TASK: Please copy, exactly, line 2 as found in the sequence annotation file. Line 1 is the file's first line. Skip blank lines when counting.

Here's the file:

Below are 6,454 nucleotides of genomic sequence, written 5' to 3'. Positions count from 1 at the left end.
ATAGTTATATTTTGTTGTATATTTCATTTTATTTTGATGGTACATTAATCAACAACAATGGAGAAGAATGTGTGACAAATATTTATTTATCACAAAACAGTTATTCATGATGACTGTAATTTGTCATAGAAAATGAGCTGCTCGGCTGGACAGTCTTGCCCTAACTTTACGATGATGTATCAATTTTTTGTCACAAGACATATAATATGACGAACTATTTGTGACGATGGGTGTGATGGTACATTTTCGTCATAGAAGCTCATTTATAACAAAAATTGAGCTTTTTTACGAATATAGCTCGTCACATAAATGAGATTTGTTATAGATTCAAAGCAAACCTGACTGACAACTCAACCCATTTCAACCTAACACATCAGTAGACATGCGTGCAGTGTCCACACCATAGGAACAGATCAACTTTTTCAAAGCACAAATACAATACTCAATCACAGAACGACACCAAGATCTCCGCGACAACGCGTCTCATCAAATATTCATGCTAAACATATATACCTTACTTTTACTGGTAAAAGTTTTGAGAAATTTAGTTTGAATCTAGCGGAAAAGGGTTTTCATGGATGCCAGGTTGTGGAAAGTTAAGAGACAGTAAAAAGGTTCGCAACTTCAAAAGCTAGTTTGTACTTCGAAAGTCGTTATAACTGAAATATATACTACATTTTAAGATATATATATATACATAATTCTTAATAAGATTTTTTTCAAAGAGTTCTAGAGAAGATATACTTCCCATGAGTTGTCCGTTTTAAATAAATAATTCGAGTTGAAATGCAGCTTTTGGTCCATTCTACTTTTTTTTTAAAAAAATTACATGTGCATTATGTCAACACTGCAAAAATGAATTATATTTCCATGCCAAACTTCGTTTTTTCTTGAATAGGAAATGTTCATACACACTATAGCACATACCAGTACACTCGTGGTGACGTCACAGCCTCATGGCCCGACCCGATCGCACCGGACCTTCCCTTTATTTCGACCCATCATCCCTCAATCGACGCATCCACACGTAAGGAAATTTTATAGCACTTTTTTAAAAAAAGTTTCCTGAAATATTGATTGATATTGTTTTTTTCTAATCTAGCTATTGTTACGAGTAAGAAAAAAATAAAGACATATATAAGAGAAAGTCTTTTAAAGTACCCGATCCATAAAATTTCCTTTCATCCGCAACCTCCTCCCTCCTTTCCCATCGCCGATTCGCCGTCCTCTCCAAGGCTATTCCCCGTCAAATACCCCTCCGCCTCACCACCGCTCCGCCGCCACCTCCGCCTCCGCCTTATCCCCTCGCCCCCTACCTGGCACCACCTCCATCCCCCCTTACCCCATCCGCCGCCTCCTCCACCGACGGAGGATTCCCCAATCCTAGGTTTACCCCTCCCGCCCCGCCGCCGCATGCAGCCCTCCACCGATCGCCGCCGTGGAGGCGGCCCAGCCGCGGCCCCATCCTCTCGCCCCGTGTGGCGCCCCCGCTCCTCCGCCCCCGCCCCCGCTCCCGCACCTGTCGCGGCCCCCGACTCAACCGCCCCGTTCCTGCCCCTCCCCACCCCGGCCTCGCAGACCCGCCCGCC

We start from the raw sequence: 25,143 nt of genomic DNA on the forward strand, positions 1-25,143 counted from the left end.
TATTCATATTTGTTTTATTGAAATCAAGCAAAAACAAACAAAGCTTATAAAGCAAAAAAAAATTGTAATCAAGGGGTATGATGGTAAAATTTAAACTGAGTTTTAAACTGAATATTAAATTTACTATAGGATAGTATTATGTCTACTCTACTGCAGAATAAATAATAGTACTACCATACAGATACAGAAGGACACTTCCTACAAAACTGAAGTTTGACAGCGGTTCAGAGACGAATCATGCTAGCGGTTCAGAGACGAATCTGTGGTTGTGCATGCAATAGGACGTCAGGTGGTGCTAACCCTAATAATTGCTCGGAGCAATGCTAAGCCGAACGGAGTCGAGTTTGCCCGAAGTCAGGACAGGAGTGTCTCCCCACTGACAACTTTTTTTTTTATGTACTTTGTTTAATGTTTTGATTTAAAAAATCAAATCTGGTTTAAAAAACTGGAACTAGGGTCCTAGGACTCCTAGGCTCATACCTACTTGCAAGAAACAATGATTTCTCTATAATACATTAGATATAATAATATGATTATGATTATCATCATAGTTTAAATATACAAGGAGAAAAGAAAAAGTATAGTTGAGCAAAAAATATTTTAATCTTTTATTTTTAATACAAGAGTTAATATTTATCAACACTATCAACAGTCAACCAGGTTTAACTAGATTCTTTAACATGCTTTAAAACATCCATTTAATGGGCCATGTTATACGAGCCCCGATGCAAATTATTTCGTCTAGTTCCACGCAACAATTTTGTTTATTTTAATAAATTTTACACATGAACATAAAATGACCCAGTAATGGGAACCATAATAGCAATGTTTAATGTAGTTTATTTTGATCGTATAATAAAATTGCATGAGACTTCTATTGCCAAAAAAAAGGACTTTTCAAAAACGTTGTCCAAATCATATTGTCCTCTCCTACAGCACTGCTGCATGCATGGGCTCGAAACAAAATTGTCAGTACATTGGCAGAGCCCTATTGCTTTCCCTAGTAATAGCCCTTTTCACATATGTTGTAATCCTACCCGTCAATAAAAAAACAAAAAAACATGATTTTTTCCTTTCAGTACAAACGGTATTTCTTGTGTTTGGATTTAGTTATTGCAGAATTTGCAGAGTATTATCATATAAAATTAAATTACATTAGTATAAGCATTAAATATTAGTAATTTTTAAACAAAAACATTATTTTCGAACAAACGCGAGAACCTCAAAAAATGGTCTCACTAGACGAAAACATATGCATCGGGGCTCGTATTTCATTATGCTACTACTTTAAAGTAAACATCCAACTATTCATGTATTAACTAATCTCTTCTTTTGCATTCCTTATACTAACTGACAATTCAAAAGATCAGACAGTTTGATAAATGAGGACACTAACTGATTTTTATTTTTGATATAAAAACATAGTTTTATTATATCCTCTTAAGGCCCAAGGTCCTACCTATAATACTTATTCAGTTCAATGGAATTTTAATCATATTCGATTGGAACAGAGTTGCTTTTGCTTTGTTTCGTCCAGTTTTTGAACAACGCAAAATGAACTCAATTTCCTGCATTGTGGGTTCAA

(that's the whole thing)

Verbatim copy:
ATAGTTATATTTTGTTGTATATTTCATTTTATTTTGATGGTACATTAATCAACAACAATGGAGAAGAATGTGTGACAAATATTTATTTATCACAAAACAGTTATTCATGATGACTGTAATTTGTCATAGAAAATGAGCTGCTCGGCTGGACAGTCTTGCCCTAACTTTACGATGATGTATCAATTTTTTGTCACAAGACATATAATATGACGAACTATTTGTGACGATGGGTGTGATGGTACATTTTCGTCATAGAAGCTCATTTATAACAAAAATTGAGCTTTTTTACGAATATAGCTCGTCACATAAATGAGATTTGTTATAGATTCAAAGCAAACCTGACTGACAACTCAACCCATTTCAACCTAACACATCAGTAGACATGCGTGCAGTGTCCACACCATAGGAACAGATCAACTTTTTCAAAGCACAAATACAATACTCAATCACAGAACGACACCAAGATCTCCGCGACAACGCGTCTCATCAAATATTCATGCTAAACATATATACCTTACTTTTACTGGTAAAAGTTTTGAGAAATTTAGTTTGAATCTAGCGGAAAAGGGTTTTCATGGATGCCAGGTTGTGGAAAGTTAAGAGACAGTAAAAAGGTTCGCAACTTCAAAAGCTAGTTTGTACTTCGAAAGTCGTTATAACTGAAATATATACTACATTTTAAGATATATATATATACATAATTCTTAATAAGATTTTTTTCAAAGAGTTCTAGAGAAGATATACTTCCCATGAGTTGTCCGTTTTAAATAAATAATTCGAGTTGAAATGCAGCTTTTGGTCCATTCTACTTTTTTTTTAAAAAAATTACATGTGCATTATGTCAACACTGCAAAAATGAATTATATTTCCATGCCAAACTTCGTTTTTTCTTGAATAGGAAATGTTCATACACACTATAGCACATACCAGTACACTCGTGGTGACGTCACAGCCTCATGGCCCGACCCGATCGCACCGGACCTTCCCTTTATTTCGACCCATCATCCCTCAATCGACGCATCCACACGTAAGGAAATTTTATAGCACTTTTTTAAAAAAAGTTTCCTGAAATATTGATTGATATTGTTTTTTTCTAATCTAGCTATTGTTACGAGTAAGAAAAAAATAAAGACATATATAAGAGAAAGTCTTTTAAAGTACCCGATCCATAAAATTTCCTTTCATCCGCAACCTCCTCCCTCCTTTCCCATCGCCGATTCGCCGTCCTCTCCAAGGCTATTCCCCGTCAAATACCCCTCCGCCTCACCACCGCTCCGCCGCCACCTCCGCCTCCGCCTTATCCCCTCGCCCCCTACCTGGCACCACCTCCATCCCCCCTTACCCCATCCGCCGCCTCCTCCACCGACGGAGGATTCCCCAATCCTAGGTTTACCCCTCCCGCCCCGCCGCCGCATGCAGCCCTCCACCGATCGCCGCCGTGGAGGCGGCCCAGCCGCGGCCCCATCCTCTCGCCCCGTGTGGCGCCCCCGCTCCTCCGCCCCCGCCCCCGCTCCCGCACCTGTCGCGGCCCCCGACTCAACCGCCCCGTTCCTGCCCCTCCCCACCCCGGCCTCGCAGACCCGCCCGCC